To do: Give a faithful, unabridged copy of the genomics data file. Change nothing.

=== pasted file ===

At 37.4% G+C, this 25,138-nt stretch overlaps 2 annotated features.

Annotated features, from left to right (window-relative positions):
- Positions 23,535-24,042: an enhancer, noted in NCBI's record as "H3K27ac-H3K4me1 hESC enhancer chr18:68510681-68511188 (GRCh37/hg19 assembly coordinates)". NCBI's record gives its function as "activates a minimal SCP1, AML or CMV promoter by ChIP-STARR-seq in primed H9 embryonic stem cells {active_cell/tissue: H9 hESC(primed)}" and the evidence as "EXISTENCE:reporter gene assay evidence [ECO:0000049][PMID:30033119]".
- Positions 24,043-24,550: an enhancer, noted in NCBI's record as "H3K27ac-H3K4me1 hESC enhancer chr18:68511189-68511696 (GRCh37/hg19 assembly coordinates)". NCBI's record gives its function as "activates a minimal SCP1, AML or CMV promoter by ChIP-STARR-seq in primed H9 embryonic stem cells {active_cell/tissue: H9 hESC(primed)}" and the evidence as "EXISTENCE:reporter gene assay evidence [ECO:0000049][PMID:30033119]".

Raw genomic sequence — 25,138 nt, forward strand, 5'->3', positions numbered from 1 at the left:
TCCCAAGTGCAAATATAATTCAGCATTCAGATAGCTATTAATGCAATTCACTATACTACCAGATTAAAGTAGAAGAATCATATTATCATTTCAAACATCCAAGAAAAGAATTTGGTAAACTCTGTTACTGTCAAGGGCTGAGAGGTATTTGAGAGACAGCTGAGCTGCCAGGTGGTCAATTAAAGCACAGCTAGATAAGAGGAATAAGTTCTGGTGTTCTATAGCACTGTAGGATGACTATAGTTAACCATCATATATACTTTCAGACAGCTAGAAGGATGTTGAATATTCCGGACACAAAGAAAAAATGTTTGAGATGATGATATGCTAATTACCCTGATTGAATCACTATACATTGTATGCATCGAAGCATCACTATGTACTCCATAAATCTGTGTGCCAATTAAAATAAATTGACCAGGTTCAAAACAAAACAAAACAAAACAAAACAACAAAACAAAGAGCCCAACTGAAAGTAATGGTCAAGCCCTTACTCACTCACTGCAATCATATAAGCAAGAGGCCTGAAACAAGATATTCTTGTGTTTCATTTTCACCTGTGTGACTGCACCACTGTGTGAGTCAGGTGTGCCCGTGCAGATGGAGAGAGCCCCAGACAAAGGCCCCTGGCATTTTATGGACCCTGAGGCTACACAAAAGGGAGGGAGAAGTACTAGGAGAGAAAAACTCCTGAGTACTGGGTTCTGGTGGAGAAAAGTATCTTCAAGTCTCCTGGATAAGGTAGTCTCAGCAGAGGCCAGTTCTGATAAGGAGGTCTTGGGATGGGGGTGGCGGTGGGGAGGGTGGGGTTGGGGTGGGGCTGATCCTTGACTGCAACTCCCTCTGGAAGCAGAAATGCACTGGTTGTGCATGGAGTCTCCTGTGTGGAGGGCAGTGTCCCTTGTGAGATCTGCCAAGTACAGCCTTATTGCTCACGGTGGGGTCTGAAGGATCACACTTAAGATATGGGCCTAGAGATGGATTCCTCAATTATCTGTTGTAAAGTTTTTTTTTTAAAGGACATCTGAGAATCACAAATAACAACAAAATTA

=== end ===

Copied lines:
At 37.4% G+C, this 25,138-nt stretch overlaps 2 annotated features.

Annotated features, from left to right (window-relative positions):
- Positions 23,535-24,042: an enhancer, noted in NCBI's record as "H3K27ac-H3K4me1 hESC enhancer chr18:68510681-68511188 (GRCh37/hg19 assembly coordinates)". NCBI's record gives its function as "activates a minimal SCP1, AML or CMV promoter by ChIP-STARR-seq in primed H9 embryonic stem cells {active_cell/tissue: H9 hESC(primed)}" and the evidence as "EXISTENCE:reporter gene assay evidence [ECO:0000049][PMID:30033119]".
- Positions 24,043-24,550: an enhancer, noted in NCBI's record as "H3K27ac-H3K4me1 hESC enhancer chr18:68511189-68511696 (GRCh37/hg19 assembly coordinates)". NCBI's record gives its function as "activates a minimal SCP1, AML or CMV promoter by ChIP-STARR-seq in primed H9 embryonic stem cells {active_cell/tissue: H9 hESC(primed)}" and the evidence as "EXISTENCE:reporter gene assay evidence [ECO:0000049][PMID:30033119]".

Raw genomic sequence — 25,138 nt, forward strand, 5'->3', positions numbered from 1 at the left:
TCCCAAGTGCAAATATAATTCAGCATTCAGATAGCTATTAATGCAATTCACTATACTACCAGATTAAAGTAGAAGAATCATATTATCATTTCAAACATCCAAGAAAAGAATTTGGTAAACTCTGTTACTGTCAAGGGCTGAGAGGTATTTGAGAGACAGCTGAGCTGCCAGGTGGTCAATTAAAGCACAGCTAGATAAGAGGAATAAGTTCTGGTGTTCTATAGCACTGTAGGATGACTATAGTTAACCATCATATATACTTTCAGACAGCTAGAAGGATGTTGAATATTCCGGACACAAAGAAAAAATGTTTGAGATGATGATATGCTAATTACCCTGATTGAATCACTATACATTGTATGCATCGAAGCATCACTATGTACTCCATAAATCTGTGTGCCAATTAAAATAAATTGACCAGGTTCAAAACAAAACAAAACAAAACAAAACAACAAAACAAAGAGCCCAACTGAAAGTAATGGTCAAGCCCTTACTCACTCACTGCAATCATATAAGCAAGAGGCCTGAAACAAGATATTCTTGTGTTTCATTTTCACCTGTGTGACTGCACCACTGTGTGAGTCAGGTGTGCCCGTGCAGATGGAGAGAGCCCCAGACAAAGGCCCCTGGCATTTTATGGACCCTGAGGCTACACAAAAGGGAGGGAGAAGTACTAGGAGAGAAAAACTCCTGAGTACTGGGTTCTGGTGGAGAAAAGTATCTTCAAGTCTCCTGGATAAGGTAGTCTCAGCAGAGGCCAGTTCTGATAAGGAGGTCTTGGGATGGGGGTGGCGGTGGGGAGGGTGGGGTTGGGGTGGGGCTGATCCTTGACTGCAACTCCCTCTGGAAGCAGAAATGCACTGGTTGTGCATGGAGTCTCCTGTGTGGAGGGCAGTGTCCCTTGTGAGATCTGCCAAGTACAGCCTTATTGCTCACGGTGGGGTCTGAAGGATCACACTTAAGATATGGGCCTAGAGATGGATTCCTCAATTATCTGTTGTAAAGTTTTTTTTTTAAAGGACATCTGAGAATCACAAATAACAACAAAATTA